MAMA OF THE MONTH - MERCY ABRAHAM

In May of 2000, our co-founder, Leia Johnson, traveled to India with a 4HIM team to scout future partnerships.  During that trip, she met a young man named Sunny who would be key in linking 4HIM and eventually Somebody’s Mama to work being done all over the beautiful country of India.

ne of the most important relationships we would develop through Sunny is one with our July Mama of the Month—his wife, Mercy.  Mercy works alongside Sunny in their ministry to slum communities in Chennai while raising their three children. She is a woman whose faith is essential to the work she does and is the embodiment of what the New Testament describes as “pure and genuine religion,” working with widows and orphans and those Jesus would have described as the “least of these.”

We emailed Mercy a few simple questions, and knowing her story allows us a glimpse into why she chooses the work she does and inspires us to as Mother Teresa said, “Live simply so that others may simply live.”

Mercy grew up in the Manipur region of northeast India, in a mountainous village called Thonglong.  Her father died when she was young, and her mother was attacked by wild dogs one day, losing an arm in the process.  Their life was harder even than many of their neighbors, all of whom are known as “tribals” in Indian society.  Tribals are a dual heritage people group with a long history of discrimination, considered to be lower than the dalits or “untouchables” of India’s caste system.  When we asked what lessons she learned from her mother, Mercy said, “The significant lessons I learned from my mother are accept any hard situation in life and put trust in God to open miraculous ways.”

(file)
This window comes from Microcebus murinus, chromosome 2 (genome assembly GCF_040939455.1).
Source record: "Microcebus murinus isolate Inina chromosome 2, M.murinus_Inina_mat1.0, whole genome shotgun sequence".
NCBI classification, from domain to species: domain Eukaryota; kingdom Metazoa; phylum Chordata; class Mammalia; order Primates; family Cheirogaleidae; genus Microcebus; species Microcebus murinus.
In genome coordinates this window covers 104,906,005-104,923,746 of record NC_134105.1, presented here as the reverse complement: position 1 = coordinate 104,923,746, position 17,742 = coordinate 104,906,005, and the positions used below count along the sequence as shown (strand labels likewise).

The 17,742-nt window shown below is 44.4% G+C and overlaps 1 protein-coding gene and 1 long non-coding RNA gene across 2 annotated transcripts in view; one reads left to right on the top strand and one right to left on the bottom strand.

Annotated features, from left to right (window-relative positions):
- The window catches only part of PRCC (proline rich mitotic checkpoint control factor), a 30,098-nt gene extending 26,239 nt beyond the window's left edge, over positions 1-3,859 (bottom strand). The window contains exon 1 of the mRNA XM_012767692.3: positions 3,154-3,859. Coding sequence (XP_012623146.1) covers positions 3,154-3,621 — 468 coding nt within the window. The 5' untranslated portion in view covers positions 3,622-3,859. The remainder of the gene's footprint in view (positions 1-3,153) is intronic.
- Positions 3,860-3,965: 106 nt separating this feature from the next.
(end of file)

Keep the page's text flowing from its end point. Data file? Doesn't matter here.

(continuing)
Mercy made her way to Chennai, the sixth largest city in India, where she met Sunny.  They married “in the midst of huge opposition from family and friends because of intercaste marriage” and Mercy says she was deeply touched by Sunny’s “compassion for people’s struggle and love for God.”